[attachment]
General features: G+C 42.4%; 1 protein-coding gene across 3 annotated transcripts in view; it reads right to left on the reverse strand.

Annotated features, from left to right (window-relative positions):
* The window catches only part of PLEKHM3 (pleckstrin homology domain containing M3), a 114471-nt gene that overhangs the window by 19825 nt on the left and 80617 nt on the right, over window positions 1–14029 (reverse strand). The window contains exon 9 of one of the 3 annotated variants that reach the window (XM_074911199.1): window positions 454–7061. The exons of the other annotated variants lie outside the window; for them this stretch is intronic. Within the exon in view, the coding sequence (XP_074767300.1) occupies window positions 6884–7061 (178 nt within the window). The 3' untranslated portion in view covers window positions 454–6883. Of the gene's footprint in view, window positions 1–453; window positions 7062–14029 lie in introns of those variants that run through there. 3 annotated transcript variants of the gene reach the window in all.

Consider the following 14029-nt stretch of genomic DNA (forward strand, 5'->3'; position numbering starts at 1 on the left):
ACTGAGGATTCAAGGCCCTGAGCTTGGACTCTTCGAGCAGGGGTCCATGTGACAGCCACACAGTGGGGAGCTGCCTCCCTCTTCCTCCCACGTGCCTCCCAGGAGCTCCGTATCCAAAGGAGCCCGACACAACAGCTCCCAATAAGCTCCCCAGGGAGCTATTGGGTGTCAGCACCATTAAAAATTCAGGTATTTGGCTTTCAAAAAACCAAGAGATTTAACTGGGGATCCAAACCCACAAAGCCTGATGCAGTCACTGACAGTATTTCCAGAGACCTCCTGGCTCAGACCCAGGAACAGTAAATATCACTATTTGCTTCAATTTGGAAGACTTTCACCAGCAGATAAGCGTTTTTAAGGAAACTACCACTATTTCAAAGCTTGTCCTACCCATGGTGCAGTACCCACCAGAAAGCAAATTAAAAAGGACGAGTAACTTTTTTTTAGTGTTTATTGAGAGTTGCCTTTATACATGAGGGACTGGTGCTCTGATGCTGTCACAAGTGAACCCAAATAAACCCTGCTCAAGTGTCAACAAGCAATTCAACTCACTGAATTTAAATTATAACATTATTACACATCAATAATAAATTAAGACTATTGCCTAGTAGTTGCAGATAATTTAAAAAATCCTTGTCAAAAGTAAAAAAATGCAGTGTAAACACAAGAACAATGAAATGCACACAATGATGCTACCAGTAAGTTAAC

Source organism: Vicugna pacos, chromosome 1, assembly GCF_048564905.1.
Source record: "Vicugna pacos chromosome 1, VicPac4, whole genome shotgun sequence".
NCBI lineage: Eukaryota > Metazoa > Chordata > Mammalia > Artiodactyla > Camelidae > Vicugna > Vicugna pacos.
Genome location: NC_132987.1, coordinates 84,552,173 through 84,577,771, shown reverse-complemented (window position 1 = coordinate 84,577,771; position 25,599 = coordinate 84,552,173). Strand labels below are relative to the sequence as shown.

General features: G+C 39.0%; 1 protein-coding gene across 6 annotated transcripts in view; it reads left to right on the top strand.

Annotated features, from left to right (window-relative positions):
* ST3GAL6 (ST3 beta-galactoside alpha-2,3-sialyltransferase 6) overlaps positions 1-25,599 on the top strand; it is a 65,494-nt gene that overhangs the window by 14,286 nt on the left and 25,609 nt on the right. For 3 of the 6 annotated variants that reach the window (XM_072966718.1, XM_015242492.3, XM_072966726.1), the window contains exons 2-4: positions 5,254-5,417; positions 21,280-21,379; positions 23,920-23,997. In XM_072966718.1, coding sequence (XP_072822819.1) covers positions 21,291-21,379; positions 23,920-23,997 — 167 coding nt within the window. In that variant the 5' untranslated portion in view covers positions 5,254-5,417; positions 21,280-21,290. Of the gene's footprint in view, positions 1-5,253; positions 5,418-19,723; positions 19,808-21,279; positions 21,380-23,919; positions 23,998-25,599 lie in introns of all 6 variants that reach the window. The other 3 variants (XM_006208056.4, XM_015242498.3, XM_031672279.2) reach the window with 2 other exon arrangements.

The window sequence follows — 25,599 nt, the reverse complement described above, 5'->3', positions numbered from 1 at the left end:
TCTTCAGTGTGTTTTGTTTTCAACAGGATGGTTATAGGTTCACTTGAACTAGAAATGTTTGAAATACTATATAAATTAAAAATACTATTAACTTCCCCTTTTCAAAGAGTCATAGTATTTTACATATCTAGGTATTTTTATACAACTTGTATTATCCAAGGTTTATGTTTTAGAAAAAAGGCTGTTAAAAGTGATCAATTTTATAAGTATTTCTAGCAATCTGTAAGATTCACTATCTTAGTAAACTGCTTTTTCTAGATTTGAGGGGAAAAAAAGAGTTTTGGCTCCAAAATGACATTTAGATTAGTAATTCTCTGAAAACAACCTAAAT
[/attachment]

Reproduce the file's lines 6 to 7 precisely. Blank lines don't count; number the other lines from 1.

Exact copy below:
Source organism: Vicugna pacos, chromosome 1, assembly GCF_048564905.1.
Source record: "Vicugna pacos chromosome 1, VicPac4, whole genome shotgun sequence".